Last week, we were watching the movie version of HAIRSPRAY, the wonderful musical adaptation of John Waters’s film. The vivacious Nikki Blonsky was belting out the opening number, “Good Morning Baltimore,” when she was almost hit by a garbage truck. One smash cut later, and she was riding on top of it. See, nothing could dull her buzz at being alive in Baltimore: not a flasher (a cameo appearance by Waters himself), not a near-death experience, nothing. My niece, already a seasoned chorus member in several musicals at age 12, was entranced. But something was bothering my 14-year-old nephew: “How’d she get on top of that garbage truck?”
As a theatre major and lifelong fan, I’ve found that musical “reality” separates the men from the boys (or sometimes the boys from the boys, but that’s another story). I have more than one friend who enjoys and appreciates the theatre, but has to draw the line at Broadway musicals, that essential American art form. The complaint is always the same: we have to artificially take ourselves out of the story to give somebody a chance to sing. It’s so unrealistic! I can point out that they have no problem when a “hobbit” puts on a “magic ring” to turn frickin’ invisible, but “that’s different – that’s a fantasy.” As the obligatory “dream ballets” of Forties and Fifties musicals attest, they are fantasies too, but forget it: you’ll never get anywhere. Some people just plain don’t like ’em, with very few exceptions (HAIR is a very popular exception).
Musicals were fairly silly in the early days of the 20th century. They were usually unconnected revues: dancers, singers, slapstick comics, above all gals with gams, and some of them were even captured on film: BROADWAY MELODY of thus-and-so, GOLDDIGGERS of whatever. My skeptical friends would have had every right to scorn the early Broadway musical.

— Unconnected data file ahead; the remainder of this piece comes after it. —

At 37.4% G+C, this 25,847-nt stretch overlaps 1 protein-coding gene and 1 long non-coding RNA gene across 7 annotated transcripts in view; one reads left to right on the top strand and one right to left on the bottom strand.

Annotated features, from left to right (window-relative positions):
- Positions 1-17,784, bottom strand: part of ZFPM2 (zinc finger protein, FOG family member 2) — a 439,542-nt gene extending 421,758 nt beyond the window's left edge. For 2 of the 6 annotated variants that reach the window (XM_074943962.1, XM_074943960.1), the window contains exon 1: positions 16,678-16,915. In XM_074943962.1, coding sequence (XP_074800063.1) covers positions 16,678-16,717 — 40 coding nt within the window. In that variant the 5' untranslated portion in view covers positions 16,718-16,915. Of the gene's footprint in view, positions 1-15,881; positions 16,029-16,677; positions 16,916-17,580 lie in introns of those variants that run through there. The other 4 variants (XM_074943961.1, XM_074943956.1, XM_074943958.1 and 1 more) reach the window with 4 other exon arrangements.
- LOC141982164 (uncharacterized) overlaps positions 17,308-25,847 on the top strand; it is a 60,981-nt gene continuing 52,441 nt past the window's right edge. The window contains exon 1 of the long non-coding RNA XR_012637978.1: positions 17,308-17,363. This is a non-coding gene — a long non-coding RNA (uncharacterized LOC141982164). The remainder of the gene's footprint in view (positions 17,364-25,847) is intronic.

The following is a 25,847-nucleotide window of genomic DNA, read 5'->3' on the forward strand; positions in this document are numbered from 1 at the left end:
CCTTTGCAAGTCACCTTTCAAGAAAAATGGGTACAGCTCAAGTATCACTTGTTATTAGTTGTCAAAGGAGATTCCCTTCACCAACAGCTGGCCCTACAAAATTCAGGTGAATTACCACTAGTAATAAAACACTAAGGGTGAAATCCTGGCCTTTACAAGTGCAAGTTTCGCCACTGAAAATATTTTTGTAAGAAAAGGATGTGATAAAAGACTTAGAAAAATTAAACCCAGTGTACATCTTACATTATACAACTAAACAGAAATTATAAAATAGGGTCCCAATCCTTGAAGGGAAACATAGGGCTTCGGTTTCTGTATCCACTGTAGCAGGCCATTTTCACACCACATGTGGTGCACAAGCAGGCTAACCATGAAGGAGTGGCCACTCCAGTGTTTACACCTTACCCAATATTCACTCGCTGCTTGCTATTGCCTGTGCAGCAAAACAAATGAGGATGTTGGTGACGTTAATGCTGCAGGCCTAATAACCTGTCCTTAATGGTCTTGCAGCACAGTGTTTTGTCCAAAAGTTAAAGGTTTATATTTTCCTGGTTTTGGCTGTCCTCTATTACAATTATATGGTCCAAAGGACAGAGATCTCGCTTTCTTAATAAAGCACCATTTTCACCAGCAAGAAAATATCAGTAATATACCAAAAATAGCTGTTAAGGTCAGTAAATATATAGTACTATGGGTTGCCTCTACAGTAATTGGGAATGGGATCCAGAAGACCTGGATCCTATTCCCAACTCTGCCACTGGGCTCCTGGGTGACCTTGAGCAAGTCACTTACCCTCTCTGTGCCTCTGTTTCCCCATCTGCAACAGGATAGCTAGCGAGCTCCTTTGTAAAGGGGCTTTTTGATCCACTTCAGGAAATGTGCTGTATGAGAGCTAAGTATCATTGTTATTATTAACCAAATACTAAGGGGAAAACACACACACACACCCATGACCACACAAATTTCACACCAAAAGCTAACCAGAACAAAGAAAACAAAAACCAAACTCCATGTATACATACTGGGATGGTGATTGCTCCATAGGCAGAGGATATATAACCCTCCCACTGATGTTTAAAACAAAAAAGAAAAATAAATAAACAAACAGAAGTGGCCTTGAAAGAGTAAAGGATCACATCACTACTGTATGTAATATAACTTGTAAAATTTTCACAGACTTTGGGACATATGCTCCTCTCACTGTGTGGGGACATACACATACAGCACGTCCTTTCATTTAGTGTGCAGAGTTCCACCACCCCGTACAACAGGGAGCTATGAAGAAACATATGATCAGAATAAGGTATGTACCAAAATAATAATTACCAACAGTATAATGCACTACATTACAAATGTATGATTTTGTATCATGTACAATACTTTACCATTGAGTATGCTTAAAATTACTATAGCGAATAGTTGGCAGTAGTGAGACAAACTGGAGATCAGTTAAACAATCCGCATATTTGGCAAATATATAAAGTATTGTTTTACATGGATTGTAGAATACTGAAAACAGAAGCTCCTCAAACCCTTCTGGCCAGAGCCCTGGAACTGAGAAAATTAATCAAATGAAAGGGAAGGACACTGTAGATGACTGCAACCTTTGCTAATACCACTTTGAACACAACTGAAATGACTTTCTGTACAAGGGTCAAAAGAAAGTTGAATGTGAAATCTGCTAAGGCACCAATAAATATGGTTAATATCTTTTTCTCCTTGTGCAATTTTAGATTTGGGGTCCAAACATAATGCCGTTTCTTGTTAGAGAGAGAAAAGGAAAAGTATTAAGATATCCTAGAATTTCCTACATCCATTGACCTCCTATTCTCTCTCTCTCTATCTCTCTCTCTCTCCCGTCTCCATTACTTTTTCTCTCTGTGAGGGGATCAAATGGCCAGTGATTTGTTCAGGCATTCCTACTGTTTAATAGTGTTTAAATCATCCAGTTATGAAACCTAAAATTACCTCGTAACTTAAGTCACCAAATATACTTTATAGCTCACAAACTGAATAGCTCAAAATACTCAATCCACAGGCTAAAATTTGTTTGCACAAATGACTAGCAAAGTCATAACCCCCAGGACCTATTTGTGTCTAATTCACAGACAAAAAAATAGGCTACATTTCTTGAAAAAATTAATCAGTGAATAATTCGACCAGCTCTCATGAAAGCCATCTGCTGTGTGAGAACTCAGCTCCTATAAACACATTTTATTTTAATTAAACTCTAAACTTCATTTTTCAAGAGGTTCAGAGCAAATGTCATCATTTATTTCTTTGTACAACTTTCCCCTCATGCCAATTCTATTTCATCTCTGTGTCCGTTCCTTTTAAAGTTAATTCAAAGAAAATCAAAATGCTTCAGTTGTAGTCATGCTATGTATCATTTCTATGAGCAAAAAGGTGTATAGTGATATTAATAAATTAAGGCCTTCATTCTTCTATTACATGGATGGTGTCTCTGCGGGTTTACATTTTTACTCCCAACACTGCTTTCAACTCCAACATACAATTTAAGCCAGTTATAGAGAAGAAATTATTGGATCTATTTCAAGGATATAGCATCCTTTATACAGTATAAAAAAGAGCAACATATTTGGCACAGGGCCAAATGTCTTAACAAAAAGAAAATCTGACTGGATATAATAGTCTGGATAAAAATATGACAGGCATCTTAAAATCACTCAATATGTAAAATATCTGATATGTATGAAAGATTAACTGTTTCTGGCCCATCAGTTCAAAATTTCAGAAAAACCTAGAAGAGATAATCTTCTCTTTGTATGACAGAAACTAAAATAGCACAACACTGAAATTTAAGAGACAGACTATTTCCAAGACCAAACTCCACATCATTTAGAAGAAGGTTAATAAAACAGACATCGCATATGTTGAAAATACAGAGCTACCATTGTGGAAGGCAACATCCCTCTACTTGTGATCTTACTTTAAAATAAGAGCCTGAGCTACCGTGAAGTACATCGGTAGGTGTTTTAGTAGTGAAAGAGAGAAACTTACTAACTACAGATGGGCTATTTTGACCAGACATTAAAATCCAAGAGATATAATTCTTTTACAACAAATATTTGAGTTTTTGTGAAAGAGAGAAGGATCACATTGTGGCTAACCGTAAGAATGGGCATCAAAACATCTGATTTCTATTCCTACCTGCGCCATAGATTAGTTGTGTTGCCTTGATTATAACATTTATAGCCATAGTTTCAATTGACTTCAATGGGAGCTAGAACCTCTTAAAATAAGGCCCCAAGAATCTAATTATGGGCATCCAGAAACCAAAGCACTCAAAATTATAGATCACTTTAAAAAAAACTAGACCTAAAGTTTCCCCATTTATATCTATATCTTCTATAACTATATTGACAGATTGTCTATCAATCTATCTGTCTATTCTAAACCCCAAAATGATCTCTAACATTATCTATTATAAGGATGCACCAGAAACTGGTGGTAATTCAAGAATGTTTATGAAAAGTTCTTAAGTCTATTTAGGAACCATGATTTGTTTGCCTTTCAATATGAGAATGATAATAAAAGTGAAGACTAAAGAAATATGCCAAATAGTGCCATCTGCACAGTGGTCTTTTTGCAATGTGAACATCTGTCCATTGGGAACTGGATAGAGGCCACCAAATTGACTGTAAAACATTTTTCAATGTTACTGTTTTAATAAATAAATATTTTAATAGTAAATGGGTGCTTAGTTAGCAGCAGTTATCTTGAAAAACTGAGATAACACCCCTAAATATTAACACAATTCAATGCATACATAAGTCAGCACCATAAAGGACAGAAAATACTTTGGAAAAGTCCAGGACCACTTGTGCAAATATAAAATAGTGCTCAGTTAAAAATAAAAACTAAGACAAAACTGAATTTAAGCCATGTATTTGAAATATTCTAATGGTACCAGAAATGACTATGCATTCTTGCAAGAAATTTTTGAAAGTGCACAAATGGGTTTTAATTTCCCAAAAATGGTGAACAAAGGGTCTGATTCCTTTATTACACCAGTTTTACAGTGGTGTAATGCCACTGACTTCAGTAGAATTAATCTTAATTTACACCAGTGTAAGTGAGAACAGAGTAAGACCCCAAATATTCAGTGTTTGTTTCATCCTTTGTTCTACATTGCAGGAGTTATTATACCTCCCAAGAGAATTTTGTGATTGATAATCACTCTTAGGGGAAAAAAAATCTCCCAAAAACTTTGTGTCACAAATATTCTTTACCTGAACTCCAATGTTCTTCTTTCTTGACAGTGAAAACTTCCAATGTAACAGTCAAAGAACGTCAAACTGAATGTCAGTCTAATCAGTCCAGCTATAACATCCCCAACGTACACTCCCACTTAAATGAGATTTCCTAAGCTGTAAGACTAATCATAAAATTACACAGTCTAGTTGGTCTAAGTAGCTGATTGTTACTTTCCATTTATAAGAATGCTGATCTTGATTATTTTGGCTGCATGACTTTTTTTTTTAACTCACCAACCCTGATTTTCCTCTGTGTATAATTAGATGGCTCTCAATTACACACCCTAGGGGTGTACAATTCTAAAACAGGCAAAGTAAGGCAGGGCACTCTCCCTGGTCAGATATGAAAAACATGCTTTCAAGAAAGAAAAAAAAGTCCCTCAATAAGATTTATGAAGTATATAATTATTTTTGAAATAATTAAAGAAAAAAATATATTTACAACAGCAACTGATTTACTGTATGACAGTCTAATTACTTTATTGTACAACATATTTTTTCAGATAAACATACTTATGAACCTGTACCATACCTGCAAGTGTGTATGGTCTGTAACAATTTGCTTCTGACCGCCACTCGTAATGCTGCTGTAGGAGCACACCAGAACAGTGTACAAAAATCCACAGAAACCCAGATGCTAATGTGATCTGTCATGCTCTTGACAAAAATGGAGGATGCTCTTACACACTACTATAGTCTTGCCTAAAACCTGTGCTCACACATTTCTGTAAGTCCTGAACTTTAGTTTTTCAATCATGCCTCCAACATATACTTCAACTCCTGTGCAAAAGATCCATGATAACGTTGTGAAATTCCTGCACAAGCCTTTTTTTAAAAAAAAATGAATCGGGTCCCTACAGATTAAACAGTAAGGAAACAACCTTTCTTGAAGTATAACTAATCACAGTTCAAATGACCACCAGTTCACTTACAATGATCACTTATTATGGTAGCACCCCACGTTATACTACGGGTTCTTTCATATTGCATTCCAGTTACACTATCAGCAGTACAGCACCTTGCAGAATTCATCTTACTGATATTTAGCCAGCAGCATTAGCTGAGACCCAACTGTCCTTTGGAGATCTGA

Then came Rodgers & Hammerstein’s masterpiece in 1943. It was called OKLAHOMA!
My first boss in advertising, the brilliant Gordon Marks, assured me that the exclamation point was the key to the show’s success: it made it look like something special! I was able to look Mr. Marks in the eye because I had appeared in a college revival of the show some six years before, and when you’re in the show, you learn all about the show. Guess what: he may have been right!
OKLAHOMA! broke the mold. Based on Lynn Riggs’s 1931 play “Green Grow The Lilacs,” it was the first Broadway musical in which all the songs directly related to the story being counter-told. The actors didn’t sing because it was time for a song; they sang because they had to! Not all the songs were cheery and happy, either. Watch Act II of OKLAHOMA! and tell me you don’t feel for poor Jud Fry, even as the rest of the Okies are making fun of him. The songs were part of the drama, for the first time ever! No wonder there was an exclamation point!
I mentioned the “dream ballet,” which OKLAHOMA!’s success made so popular that it became part of the copycat rhythm for years to come. (You can see it in full flower in SINGIN’ IN THE RAIN…”Gotta dance!”) It helped story-bound musicals blossom. While Rodgers & Hammerstein were exploring this fecund new form, so were Lerner and Loewe, etc., right down to Stephen Sondheim, the Tiger Woods of the genre. THE SOUND OF MUSIC. SOUTH PACIFIC. Even CAMELOT. Then they tumble on down: A CHORUS LINE, CHICAGO, RENT, AVENUE Q, IN THE HEIGHTS. See? FLOYD COLLINS: ever heard of that one? I didn’t think so. BAT BOY? They’re just too clever.
I know, musical productions are very fragile. I saw a musical version of Durrenmatt’s THE VISIT at the Signature Theatre Company in D.C. last year that rocked me back in my seat. If it ever got to Broadway, it would play about two nights, because it’s too dark, but they’d be talking about it for years. Yet Signature received a Tony this year because of what they’re trying to do, which is to preserve the original American musical. Go for it, dudes. We’ll wait for the next work of genius.
5/25/15: THE VISIT finally made it to Broadway this season but, except for the sublime pleasure of seeing the immortal Chita Rivera on stage, it failed to impress the Tony voters, who awarded it ZERO nominations. It is not long for this world. I still say it’s too dark.